From left: Zagora Archaeology Project (ZAP) director, Dr Stavros Paspalas; Australian Ambassador to Greece, His Excellency, MrJohn Griffin; ZAP director, Professor Meg Miller and Mr Pakapat Thipayaprapai in the Zagora dig hut. © AAIA; photo by Irma Havlicek

by Irma Havlicek
Web Content Producer

On Friday 10 October 2014, we had the pleasure of a visit by the Australian Ambassador to Greece, His Excellency, Mr John Griffin, and his partner, Mr Pakapat Thipayaprapai.

John Griffin had only recently taken up the post of Ambassador, so we were particularly privileged that he visited us so early in his term.

After meeting Professor Meg Miller and Dr Stavros Paspalas, two of the three Zagora Archaeological Project directors (Associate Professor Lesley Beaumont was not on site that day) in the Zagora dig hut, Stavros took John and Pakapat for a tour of each of the excavation areas around the site.
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Local Andros community enjoys tour of Zagora

One of the groups about to start their tour, led by Stavros Paspalas in Greek

One of the groups about to start their tour, led by Stavros Paspalas in Greek. © AAIA; photo by Hannah Gwyther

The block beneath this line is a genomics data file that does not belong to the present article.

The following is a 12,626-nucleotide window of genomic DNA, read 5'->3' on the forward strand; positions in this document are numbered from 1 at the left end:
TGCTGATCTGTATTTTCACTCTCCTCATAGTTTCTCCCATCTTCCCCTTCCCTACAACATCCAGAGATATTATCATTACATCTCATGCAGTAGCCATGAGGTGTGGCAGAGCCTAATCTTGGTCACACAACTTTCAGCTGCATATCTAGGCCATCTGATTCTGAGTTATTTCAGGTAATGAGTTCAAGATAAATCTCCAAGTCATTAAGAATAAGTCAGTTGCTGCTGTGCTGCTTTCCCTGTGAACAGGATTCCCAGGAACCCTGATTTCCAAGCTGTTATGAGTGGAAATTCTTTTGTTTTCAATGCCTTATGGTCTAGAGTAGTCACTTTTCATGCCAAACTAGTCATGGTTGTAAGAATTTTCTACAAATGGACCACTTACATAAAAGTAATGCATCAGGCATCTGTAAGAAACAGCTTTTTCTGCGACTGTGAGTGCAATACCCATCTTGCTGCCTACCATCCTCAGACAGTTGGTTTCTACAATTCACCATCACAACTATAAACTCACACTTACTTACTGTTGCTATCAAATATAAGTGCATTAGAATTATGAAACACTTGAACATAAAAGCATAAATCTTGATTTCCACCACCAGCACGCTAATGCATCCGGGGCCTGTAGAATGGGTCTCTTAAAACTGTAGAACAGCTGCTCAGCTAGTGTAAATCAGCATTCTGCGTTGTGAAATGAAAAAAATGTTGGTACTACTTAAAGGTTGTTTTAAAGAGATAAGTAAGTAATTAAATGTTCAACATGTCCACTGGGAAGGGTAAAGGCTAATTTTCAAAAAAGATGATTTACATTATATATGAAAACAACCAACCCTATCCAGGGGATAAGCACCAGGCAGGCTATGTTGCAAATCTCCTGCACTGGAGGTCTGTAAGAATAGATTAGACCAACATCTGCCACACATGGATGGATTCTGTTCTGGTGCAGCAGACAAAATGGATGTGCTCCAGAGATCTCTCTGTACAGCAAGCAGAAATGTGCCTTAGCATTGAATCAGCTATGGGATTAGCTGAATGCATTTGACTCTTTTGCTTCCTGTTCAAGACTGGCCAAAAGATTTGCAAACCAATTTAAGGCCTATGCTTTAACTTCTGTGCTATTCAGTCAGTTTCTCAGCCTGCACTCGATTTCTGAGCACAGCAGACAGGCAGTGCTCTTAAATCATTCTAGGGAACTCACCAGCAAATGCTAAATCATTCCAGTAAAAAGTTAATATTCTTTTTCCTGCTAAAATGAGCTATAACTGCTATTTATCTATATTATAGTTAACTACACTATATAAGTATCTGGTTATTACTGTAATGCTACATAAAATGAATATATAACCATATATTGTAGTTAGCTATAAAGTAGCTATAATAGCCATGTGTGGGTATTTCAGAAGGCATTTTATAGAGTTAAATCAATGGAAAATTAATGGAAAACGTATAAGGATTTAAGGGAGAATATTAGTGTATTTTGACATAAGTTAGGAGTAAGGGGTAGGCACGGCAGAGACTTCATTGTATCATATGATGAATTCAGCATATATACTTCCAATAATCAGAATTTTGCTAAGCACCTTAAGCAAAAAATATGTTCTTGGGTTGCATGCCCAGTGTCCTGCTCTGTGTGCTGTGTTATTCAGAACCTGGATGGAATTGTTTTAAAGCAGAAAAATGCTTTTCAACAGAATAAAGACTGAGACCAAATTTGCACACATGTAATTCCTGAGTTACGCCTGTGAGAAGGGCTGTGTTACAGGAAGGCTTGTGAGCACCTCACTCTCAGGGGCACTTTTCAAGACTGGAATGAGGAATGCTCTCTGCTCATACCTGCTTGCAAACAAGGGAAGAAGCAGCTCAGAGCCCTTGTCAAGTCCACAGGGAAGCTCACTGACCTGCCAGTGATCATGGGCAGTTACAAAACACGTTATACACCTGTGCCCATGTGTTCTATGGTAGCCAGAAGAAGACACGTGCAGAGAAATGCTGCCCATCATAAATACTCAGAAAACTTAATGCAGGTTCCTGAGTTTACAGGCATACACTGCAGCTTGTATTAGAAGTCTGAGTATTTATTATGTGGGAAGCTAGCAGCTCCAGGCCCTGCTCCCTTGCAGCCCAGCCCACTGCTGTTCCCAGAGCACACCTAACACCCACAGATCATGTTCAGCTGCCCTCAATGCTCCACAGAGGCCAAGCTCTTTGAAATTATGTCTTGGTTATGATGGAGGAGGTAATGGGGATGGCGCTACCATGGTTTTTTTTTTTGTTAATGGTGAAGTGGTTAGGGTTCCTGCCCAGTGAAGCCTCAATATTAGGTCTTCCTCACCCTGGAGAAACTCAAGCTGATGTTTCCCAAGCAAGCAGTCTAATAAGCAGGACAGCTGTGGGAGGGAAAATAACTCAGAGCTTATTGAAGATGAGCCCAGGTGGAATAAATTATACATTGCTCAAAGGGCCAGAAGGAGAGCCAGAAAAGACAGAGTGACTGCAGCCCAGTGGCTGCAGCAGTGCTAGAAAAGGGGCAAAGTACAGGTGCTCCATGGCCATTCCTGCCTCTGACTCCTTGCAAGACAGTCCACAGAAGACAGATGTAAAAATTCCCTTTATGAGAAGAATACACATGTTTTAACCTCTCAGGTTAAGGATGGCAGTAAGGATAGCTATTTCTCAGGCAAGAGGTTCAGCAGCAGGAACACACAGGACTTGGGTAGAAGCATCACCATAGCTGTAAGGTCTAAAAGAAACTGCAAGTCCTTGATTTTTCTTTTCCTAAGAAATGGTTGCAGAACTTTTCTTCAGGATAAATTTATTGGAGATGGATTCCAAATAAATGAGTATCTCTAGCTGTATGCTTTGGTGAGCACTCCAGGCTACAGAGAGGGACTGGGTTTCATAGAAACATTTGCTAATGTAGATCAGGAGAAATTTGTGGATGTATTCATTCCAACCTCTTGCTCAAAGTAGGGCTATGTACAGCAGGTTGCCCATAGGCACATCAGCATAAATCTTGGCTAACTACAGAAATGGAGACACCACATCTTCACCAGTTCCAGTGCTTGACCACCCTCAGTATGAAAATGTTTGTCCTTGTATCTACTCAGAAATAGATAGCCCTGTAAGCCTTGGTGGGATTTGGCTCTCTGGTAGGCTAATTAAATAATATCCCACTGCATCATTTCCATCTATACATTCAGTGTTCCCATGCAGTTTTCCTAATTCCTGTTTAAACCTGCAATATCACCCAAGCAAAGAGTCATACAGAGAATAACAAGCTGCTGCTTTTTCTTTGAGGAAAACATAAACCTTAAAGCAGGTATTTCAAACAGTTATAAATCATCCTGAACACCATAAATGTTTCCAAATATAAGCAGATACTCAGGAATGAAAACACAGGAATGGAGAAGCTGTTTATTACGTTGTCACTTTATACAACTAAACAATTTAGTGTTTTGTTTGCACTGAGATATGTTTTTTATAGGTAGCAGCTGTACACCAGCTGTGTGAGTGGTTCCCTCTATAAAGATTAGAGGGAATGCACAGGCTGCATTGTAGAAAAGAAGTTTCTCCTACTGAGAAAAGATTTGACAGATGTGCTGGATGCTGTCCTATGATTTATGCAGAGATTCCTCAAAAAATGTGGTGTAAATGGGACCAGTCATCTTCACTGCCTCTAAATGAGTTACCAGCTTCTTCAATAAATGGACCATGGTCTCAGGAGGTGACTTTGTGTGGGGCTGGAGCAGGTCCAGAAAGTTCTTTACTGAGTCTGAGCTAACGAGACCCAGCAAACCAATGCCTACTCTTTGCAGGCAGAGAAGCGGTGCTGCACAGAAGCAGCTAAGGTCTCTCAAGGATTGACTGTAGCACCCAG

by Irma Havlicek
Web Content Producer

Even though we had wild weather in the few days leading up to our public tour, we were very pleased that this didn’t deter some 50 members of the local Andros community who made the trek down to Zagora yesterday, Saturday 25 October 2014, to learn more about our work there.

The three Zagora Archaeological Project co-directors each led a group to excavation areas around the site and explained what we are learning about this c. 900-700 BCE settlement through the archaeological work being done there. Associate Professor Lesley Beaumont and Dr Stavros Paspalas led their groups in Greek, and Professor Meg Miller led her group in English.

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Wild weather prevents work at Zagora

Choppy waves at Batsi